August 26, 2011

Sermon on the Mount Matthew 5:27-32

So today, we reach the topic of Adultery, Lust, and Divorce...easy! Let’s get started!

A couple of years ago I was teaching a class on Paul’s epistles. I started teaching on Corinthians and the setting of that city. The city of Corinth has a large plateau that rises above the city. On this plateau is the Temple of Aphrodite (Venus) which overshadows everything that goes on in the city. The temple housed over 1,000 temple prostitutes and encouraged sexual experimentation as a way of experiencing the divine presence.

As I talked, openly and bluntly, about what this city was like, how Paul addressed this in 1 & 2 Corinthians, and how it affects us as Christians today...I could see the eyes of these teenagers getting wider and wider and wider. They had never heard this stuff or sexuality talked about so openly. They had always heard “Don’t!,” and hadn’t heard it spoken of in the way we were discussing it. They began shifting around in their seats; getting rather uncomfortable. I think the open discussion was making a few of the adults in the room uncomfortable too.

I tried to break the tension by saying, “Welcome to Big Boy Church!” Today, we are having Big Boy Church. As we are working through the Sermon on the Mount, it is inevitable that we would have to talk about issues related to sex.

The openness with which we will be discussing this may make some people uncomfortable...don’t worry, it won’t be the last time we are uncomfortable. In the church we have shied away from talking about sexual things because, like a parent trying to talk to their teenager about the same issue...it makes us uncomfortable. So we reduce our message to a simple, “Don’t do it!” And leave the rest to chance.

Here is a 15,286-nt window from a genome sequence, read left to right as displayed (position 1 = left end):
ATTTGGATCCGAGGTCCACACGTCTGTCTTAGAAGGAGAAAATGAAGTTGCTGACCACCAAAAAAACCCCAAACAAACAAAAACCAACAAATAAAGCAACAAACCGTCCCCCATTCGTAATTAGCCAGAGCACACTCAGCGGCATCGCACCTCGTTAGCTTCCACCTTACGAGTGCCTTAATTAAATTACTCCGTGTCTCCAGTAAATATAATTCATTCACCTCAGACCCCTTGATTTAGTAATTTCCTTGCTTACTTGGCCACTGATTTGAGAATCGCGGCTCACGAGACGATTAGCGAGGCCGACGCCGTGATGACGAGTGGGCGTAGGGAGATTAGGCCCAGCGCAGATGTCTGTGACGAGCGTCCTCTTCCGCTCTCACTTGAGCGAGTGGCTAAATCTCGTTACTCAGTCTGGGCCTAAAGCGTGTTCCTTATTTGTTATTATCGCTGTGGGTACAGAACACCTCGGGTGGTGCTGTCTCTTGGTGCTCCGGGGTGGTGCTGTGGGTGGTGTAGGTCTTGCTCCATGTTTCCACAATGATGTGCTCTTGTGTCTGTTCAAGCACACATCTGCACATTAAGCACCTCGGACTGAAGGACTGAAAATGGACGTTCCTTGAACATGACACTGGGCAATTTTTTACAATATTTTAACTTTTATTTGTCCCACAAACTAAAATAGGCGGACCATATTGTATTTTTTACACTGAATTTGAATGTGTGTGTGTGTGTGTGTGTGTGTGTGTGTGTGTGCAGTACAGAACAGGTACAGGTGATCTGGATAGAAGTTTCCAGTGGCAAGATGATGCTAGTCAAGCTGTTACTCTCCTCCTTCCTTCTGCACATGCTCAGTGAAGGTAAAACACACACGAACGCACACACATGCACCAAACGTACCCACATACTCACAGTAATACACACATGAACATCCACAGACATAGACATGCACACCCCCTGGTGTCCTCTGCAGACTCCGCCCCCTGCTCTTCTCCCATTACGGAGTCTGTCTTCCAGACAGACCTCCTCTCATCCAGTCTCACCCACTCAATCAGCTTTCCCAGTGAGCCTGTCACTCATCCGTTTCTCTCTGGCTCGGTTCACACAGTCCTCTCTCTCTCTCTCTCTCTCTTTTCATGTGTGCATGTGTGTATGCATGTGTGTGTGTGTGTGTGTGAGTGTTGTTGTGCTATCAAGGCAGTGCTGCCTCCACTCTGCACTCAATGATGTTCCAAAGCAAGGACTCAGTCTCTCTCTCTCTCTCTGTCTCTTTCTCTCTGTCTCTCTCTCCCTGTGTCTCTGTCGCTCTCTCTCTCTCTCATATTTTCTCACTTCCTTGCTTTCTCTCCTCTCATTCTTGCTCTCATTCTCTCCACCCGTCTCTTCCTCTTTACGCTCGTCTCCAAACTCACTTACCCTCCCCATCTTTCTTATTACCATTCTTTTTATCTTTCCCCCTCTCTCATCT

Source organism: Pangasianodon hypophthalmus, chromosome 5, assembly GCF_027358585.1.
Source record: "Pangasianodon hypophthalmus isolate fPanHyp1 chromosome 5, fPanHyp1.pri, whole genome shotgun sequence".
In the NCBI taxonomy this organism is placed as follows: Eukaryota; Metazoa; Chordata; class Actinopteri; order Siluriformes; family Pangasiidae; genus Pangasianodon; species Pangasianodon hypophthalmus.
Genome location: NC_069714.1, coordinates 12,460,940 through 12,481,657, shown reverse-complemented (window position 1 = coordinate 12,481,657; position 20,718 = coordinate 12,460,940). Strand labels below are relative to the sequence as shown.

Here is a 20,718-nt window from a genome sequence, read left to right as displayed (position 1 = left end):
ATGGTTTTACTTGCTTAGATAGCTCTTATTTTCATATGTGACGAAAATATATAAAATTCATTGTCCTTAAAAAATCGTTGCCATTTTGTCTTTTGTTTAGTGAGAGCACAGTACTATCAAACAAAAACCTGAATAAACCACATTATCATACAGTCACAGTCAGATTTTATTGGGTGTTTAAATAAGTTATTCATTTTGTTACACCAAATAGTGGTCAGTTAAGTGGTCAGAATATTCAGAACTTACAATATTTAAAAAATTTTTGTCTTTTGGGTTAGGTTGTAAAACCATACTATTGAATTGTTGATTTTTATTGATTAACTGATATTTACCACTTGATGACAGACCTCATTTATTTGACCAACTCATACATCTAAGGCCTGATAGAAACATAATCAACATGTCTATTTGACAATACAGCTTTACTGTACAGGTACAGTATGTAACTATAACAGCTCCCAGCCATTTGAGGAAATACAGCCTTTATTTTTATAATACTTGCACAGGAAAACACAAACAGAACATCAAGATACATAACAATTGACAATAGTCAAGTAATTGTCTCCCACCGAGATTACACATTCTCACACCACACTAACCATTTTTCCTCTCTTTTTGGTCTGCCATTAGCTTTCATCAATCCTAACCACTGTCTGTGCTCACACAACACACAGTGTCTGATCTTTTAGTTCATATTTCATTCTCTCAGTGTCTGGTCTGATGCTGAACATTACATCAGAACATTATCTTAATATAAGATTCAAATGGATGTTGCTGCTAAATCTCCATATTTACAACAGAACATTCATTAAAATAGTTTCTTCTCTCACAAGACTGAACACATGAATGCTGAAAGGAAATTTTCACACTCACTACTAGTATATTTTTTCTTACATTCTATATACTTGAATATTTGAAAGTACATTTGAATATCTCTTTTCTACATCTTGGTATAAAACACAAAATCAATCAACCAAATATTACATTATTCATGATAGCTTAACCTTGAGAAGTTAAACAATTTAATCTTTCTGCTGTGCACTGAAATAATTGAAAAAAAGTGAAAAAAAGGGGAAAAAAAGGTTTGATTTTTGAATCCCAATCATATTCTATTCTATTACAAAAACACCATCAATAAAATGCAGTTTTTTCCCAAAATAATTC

But we can’t leave it to chance. There is too much at stake. But also the Bible is filled with discussions about sex and sexual things, and we have to skip large section of it if we refuse to talk about it. Sex was a real part of their life and our life, and the Bible, if it is going apply to real life, has to address it as well.

So we start, once again, by going back to Matthew 5:20.

“For I tell you that unless your righteousness surpasses that of the Pharisees and the teachers of the law, you will certainly not enter the kingdom of heaven.”

In order for our righteousness to surpass that of the Pharisees and teachers of the law we must have a a righteousness that results in a permanent change in our heart and attitudes...that transforms us in the core of our being.

When we start discussing things like adultery, lust, and divorce...these are things that start from in here; in the deep inner parts of our being. And if we are ever going to live by the standards Jesus is setting in these passages we have to be transformed at the core of our being. We will never be able to obey them by following an external law.

And again we reiterate the power of God’s grace. Jesus is lifting up a morality that is extremely difficult to live up to. Anger and lust are powerful forces in our lives...we have all most likely been guilty of them in some form this past week. But God understands where we are in our walk with Him, and, though He challenges us to take that next step higher, He also offers grace and forgiveness when we don’t get it right.

So let’s read today’s passage...

Matthew 5:27-32
“You have heard that it was said, ‘You shall not commit adultery.’ But I tell you that anyone who looks at a woman lustfully has already committed adultery with her in his heart.

If your right eye causes you to stumble, gouge it out and throw it away. It is better for you to lose one part of your body than for your whole body to be thrown into hell. And if your right hand causes you to stumble, cut it off and throw it away. It is better for you to lose one part of your body than for your whole body to go into hell.

“It has been said, ‘Anyone who divorces his wife must give her a certificate of divorce.’ But I tell you that anyone who divorces his wife, except for sexual immorality, makes her the victim of adultery, and anyone who marries a divorced woman commits adultery.


Matthew 5:27
“You have heard that it was said, ‘You shall not commit adultery.’ But I tell you that anyone who looks at a woman lustfully has already committed adultery with her in his heart.